Duck sauce killer possessed gun while under house arrest, used it to commit suicide

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QNS 

Glenn Hirsch, the man charged in the April 30 murder of a Chinese food delivery man in Forest Hills, committed suicide on Friday morning, Aug. 5, just before he was set to appear in court, his attorney confirmed with QNS. He was 51 years old.

Hirsch’s body was discovered in his apartment by police at approximately 10:06 a.m. Hirsch’s attorney confirmed with QNS that Hirsch had shot himself.

Hirsch had allegedly been upset with the restaurant that the delivery worker, Zhiwen Yan, worked for, The Great Wall Restaurant in Forest Hills. There was a feud over duck sauce that led to the murder, earning Hirsch the moniker “Duck Sauce Killer.”

He allegedly stalked and harassed workers from the restaurant. Hirsch was seen on surveillance video during the night of April 30 allegedly driving by the restaurant after dropping his wife off at work. He had passed by the restaurant seven times before Yan left the restaurant to make a delivery at around 9:30 p.m. Hirsch followed him as he made the delivery. When Yan stopped at a red light at 67th Drive and 108th Street after completing the delivery, Hirsch approached Yan and shot him in the chest, according to authorities. Yan had died as a result of a single gunshot wound. He was 45.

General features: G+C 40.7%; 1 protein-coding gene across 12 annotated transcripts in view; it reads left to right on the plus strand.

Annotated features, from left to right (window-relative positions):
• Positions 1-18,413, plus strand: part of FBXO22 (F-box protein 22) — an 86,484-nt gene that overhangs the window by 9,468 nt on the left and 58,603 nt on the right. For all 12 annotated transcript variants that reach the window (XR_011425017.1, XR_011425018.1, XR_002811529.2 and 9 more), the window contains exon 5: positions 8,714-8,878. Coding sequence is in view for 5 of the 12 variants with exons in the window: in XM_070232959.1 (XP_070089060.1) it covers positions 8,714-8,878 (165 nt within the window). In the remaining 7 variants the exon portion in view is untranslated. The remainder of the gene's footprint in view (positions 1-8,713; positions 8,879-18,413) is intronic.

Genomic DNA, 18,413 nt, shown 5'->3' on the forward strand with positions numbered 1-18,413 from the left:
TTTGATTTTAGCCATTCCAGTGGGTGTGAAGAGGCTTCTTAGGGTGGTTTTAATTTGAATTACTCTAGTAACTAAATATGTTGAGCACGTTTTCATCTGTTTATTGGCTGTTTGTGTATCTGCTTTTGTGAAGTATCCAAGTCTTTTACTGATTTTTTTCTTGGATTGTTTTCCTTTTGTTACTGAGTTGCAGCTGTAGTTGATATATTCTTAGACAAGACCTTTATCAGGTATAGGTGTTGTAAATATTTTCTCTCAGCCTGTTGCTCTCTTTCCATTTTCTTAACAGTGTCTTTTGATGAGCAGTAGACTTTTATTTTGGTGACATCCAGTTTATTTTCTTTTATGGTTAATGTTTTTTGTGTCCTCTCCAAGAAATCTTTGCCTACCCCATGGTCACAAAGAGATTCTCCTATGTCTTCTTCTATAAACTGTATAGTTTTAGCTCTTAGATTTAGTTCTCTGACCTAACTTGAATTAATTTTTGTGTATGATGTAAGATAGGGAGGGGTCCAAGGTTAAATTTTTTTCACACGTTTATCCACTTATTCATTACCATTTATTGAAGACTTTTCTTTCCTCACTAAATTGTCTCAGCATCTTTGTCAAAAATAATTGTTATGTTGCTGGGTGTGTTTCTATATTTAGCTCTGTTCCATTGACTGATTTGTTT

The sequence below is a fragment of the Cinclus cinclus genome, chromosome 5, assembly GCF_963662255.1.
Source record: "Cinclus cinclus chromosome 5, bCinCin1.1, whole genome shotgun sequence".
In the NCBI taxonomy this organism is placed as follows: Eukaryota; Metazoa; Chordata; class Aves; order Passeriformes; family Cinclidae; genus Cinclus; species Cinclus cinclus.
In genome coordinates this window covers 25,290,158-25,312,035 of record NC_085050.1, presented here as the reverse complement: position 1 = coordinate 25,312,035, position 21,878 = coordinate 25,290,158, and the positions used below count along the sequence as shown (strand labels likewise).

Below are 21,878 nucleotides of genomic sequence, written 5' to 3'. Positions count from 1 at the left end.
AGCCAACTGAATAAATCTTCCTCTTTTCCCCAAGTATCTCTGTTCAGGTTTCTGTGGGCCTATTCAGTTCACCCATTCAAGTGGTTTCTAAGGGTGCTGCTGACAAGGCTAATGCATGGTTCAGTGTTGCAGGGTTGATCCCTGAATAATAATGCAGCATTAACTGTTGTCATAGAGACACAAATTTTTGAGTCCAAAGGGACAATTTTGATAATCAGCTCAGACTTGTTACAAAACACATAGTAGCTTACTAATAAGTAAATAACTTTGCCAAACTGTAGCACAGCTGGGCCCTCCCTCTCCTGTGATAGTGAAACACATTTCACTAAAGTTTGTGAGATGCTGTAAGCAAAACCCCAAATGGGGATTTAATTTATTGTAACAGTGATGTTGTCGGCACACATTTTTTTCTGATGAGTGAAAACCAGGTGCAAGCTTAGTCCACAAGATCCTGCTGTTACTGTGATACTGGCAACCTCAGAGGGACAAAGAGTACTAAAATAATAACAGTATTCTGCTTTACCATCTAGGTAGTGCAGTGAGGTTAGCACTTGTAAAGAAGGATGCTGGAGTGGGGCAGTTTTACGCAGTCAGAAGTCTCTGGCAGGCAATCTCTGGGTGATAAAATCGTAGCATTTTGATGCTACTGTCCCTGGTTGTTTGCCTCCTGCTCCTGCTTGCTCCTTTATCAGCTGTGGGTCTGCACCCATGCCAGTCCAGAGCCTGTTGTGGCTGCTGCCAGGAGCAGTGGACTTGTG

Swimming banned at Riis Park after bacteria found in water

  

 


NBC News

A popular beach escape for sweltering New Yorkers took a hit this week, the same day heat indices climbed back near the triple digits.

Park officials announced the closure of all swimming at Jacob Riis Park until further notice citing unsafe water conditions.

Samples taken from water along the Queens beachline produced high bacteria levels that exceed the National Park Service safety standards.

Regular swimmers to NYC beaches know well the challenges of getting in the water this summer. In addition to a handful of shark sightings that have suspended swimming for brief periods, large stretches of the Rockaways have been closed through much of the summer for construction and restoration of the beach.